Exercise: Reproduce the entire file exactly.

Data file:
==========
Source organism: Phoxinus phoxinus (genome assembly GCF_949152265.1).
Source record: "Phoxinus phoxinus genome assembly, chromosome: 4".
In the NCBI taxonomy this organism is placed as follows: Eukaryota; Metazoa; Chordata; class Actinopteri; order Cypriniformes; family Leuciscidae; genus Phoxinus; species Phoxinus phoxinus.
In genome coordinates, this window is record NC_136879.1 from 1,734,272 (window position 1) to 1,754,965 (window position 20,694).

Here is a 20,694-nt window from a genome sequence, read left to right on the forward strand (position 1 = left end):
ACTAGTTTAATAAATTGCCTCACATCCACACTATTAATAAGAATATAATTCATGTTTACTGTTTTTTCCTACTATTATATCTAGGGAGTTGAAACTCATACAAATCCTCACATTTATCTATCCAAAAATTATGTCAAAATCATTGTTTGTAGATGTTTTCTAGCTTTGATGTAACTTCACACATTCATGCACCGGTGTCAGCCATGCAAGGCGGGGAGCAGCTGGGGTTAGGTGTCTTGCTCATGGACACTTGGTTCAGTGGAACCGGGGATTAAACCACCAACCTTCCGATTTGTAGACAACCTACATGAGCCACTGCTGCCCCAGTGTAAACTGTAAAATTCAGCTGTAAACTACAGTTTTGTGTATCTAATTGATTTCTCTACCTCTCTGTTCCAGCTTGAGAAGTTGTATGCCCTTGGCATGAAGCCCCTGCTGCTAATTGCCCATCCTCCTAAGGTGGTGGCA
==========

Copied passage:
Source organism: Phoxinus phoxinus (genome assembly GCF_949152265.1).
Source record: "Phoxinus phoxinus genome assembly, chromosome: 4".
In the NCBI taxonomy this organism is placed as follows: Eukaryota; Metazoa; Chordata; class Actinopteri; order Cypriniformes; family Leuciscidae; genus Phoxinus; species Phoxinus phoxinus.
In genome coordinates, this window is record NC_136879.1 from 1,734,272 (window position 1) to 1,754,965 (window position 20,694).

Here is a 20,694-nt window from a genome sequence, read left to right on the forward strand (position 1 = left end):
ACTAGTTTAATAAATTGCCTCACATCCACACTATTAATAAGAATATAATTCATGTTTACTGTTTTTTCCTACTATTATATCTAGGGAGTTGAAACTCATACAAATCCTCACATTTATCTATCCAAAAATTATGTCAAAATCATTGTTTGTAGATGTTTTCTAGCTTTGATGTAACTTCACACATTCATGCACCGGTGTCAGCCATGCAAGGCGGGGAGCAGCTGGGGTTAGGTGTCTTGCTCATGGACACTTGGTTCAGTGGAACCGGGGATTAAACCACCAACCTTCCGATTTGTAGACAACCTACATGAGCCACTGCTGCCCCAGTGTAAACTGTAAAATTCAGCTGTAAACTACAGTTTTGTGTATCTAATTGATTTCTCTACCTCTCTGTTCCAGCTTGAGAAGTTGTATGCCCTTGGCATGAAGCCCCTGCTGCTAATTGCCCATCCTCCTAAGGTGGTGGCA